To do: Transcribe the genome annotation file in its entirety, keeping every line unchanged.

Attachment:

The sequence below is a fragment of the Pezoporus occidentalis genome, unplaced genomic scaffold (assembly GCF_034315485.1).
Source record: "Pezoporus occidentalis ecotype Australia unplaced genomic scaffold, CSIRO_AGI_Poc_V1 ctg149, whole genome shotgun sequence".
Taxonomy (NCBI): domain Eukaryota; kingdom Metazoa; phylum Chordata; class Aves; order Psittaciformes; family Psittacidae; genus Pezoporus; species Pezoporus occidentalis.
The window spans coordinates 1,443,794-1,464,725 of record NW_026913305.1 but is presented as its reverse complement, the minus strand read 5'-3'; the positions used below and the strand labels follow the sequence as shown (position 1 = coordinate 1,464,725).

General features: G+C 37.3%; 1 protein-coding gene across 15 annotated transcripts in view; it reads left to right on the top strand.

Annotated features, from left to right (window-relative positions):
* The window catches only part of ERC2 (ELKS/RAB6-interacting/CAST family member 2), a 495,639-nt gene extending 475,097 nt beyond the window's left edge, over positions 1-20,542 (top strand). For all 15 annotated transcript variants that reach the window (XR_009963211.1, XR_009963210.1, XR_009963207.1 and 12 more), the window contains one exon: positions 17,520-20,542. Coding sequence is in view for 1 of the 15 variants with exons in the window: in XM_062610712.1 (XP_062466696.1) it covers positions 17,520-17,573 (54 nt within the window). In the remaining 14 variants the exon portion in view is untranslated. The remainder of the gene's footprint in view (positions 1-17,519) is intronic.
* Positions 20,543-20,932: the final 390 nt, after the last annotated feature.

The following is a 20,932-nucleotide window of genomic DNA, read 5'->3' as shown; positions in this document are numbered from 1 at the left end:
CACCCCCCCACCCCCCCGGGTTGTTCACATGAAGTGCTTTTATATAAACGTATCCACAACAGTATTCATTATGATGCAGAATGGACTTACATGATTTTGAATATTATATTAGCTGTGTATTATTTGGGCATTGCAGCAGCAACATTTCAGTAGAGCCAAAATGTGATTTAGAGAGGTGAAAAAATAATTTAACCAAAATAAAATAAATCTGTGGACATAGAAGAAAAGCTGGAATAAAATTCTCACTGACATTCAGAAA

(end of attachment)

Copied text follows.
The sequence below is a fragment of the Pezoporus occidentalis genome, unplaced genomic scaffold (assembly GCF_034315485.1).
Source record: "Pezoporus occidentalis ecotype Australia unplaced genomic scaffold, CSIRO_AGI_Poc_V1 ctg149, whole genome shotgun sequence".
Taxonomy (NCBI): domain Eukaryota; kingdom Metazoa; phylum Chordata; class Aves; order Psittaciformes; family Psittacidae; genus Pezoporus; species Pezoporus occidentalis.
The window spans coordinates 1,443,794-1,464,725 of record NW_026913305.1 but is presented as its reverse complement, the minus strand read 5'-3'; the positions used below and the strand labels follow the sequence as shown (position 1 = coordinate 1,464,725).

General features: G+C 37.3%; 1 protein-coding gene across 15 annotated transcripts in view; it reads left to right on the top strand.

Annotated features, from left to right (window-relative positions):
* The window catches only part of ERC2 (ELKS/RAB6-interacting/CAST family member 2), a 495,639-nt gene extending 475,097 nt beyond the window's left edge, over positions 1-20,542 (top strand). For all 15 annotated transcript variants that reach the window (XR_009963211.1, XR_009963210.1, XR_009963207.1 and 12 more), the window contains one exon: positions 17,520-20,542. Coding sequence is in view for 1 of the 15 variants with exons in the window: in XM_062610712.1 (XP_062466696.1) it covers positions 17,520-17,573 (54 nt within the window). In the remaining 14 variants the exon portion in view is untranslated. The remainder of the gene's footprint in view (positions 1-17,519) is intronic.
* Positions 20,543-20,932: the final 390 nt, after the last annotated feature.

The following is a 20,932-nucleotide window of genomic DNA, read 5'->3' as shown; positions in this document are numbered from 1 at the left end:
CACCCCCCCACCCCCCCGGGTTGTTCACATGAAGTGCTTTTATATAAACGTATCCACAACAGTATTCATTATGATGCAGAATGGACTTACATGATTTTGAATATTATATTAGCTGTGTATTATTTGGGCATTGCAGCAGCAACATTTCAGTAGAGCCAAAATGTGATTTAGAGAGGTGAAAAAATAATTTAACCAAAATAAAATAAATCTGTGGACATAGAAGAAAAGCTGGAATAAAATTCTCACTGACATTCAGAAA